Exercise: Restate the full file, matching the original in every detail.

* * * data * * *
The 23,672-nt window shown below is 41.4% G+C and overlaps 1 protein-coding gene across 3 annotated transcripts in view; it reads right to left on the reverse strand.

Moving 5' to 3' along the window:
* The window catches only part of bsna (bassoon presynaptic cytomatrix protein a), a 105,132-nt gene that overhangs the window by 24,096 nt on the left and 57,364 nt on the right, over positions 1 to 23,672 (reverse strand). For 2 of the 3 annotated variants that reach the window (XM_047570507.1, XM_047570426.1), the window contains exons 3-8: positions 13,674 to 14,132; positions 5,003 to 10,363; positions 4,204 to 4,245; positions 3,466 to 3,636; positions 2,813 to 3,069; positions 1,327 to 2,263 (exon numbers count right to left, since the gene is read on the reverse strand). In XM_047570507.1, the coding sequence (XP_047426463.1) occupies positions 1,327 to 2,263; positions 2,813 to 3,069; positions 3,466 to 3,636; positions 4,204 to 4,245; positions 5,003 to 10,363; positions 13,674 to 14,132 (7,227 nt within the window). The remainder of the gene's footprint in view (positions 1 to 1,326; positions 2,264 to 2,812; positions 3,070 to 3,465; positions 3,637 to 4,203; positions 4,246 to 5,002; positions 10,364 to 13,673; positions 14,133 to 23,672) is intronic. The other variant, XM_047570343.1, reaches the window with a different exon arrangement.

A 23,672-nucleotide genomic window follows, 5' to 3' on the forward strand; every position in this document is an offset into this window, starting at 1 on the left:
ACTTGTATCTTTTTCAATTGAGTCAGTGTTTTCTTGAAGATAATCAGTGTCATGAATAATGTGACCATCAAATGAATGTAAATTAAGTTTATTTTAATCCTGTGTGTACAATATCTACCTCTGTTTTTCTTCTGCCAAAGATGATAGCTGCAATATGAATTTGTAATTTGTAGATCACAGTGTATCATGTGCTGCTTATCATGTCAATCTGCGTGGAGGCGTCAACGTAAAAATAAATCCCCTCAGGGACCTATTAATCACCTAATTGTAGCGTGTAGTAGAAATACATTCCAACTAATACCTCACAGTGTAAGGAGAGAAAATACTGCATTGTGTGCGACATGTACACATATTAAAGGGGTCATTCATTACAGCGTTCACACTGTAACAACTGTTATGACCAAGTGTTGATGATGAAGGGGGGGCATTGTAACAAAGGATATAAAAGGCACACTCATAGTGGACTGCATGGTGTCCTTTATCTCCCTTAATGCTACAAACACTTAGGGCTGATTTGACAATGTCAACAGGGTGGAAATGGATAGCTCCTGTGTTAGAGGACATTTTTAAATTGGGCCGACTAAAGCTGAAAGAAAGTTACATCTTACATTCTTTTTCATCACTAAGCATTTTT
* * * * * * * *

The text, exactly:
The 23,672-nt window shown below is 41.4% G+C and overlaps 1 protein-coding gene across 3 annotated transcripts in view; it reads right to left on the reverse strand.

Moving 5' to 3' along the window:
* The window catches only part of bsna (bassoon presynaptic cytomatrix protein a), a 105,132-nt gene that overhangs the window by 24,096 nt on the left and 57,364 nt on the right, over positions 1 to 23,672 (reverse strand). For 2 of the 3 annotated variants that reach the window (XM_047570507.1, XM_047570426.1), the window contains exons 3-8: positions 13,674 to 14,132; positions 5,003 to 10,363; positions 4,204 to 4,245; positions 3,466 to 3,636; positions 2,813 to 3,069; positions 1,327 to 2,263 (exon numbers count right to left, since the gene is read on the reverse strand). In XM_047570507.1, the coding sequence (XP_047426463.1) occupies positions 1,327 to 2,263; positions 2,813 to 3,069; positions 3,466 to 3,636; positions 4,204 to 4,245; positions 5,003 to 10,363; positions 13,674 to 14,132 (7,227 nt within the window). The remainder of the gene's footprint in view (positions 1 to 1,326; positions 2,264 to 2,812; positions 3,070 to 3,465; positions 3,637 to 4,203; positions 4,246 to 5,002; positions 10,364 to 13,673; positions 14,133 to 23,672) is intronic. The other variant, XM_047570343.1, reaches the window with a different exon arrangement.

A 23,672-nucleotide genomic window follows, 5' to 3' on the forward strand; every position in this document is an offset into this window, starting at 1 on the left:
ACTTGTATCTTTTTCAATTGAGTCAGTGTTTTCTTGAAGATAATCAGTGTCATGAATAATGTGACCATCAAATGAATGTAAATTAAGTTTATTTTAATCCTGTGTGTACAATATCTACCTCTGTTTTTCTTCTGCCAAAGATGATAGCTGCAATATGAATTTGTAATTTGTAGATCACAGTGTATCATGTGCTGCTTATCATGTCAATCTGCGTGGAGGCGTCAACGTAAAAATAAATCCCCTCAGGGACCTATTAATCACCTAATTGTAGCGTGTAGTAGAAATACATTCCAACTAATACCTCACAGTGTAAGGAGAGAAAATACTGCATTGTGTGCGACATGTACACATATTAAAGGGGTCATTCATTACAGCGTTCACACTGTAACAACTGTTATGACCAAGTGTTGATGATGAAGGGGGGGCATTGTAACAAAGGATATAAAAGGCACACTCATAGTGGACTGCATGGTGTCCTTTATCTCCCTTAATGCTACAAACACTTAGGGCTGATTTGACAATGTCAACAGGGTGGAAATGGATAGCTCCTGTGTTAGAGGACATTTTTAAATTGGGCCGACTAAAGCTGAAAGAAAGTTACATCTTACATTCTTTTTCATCACTAAGCATTTTT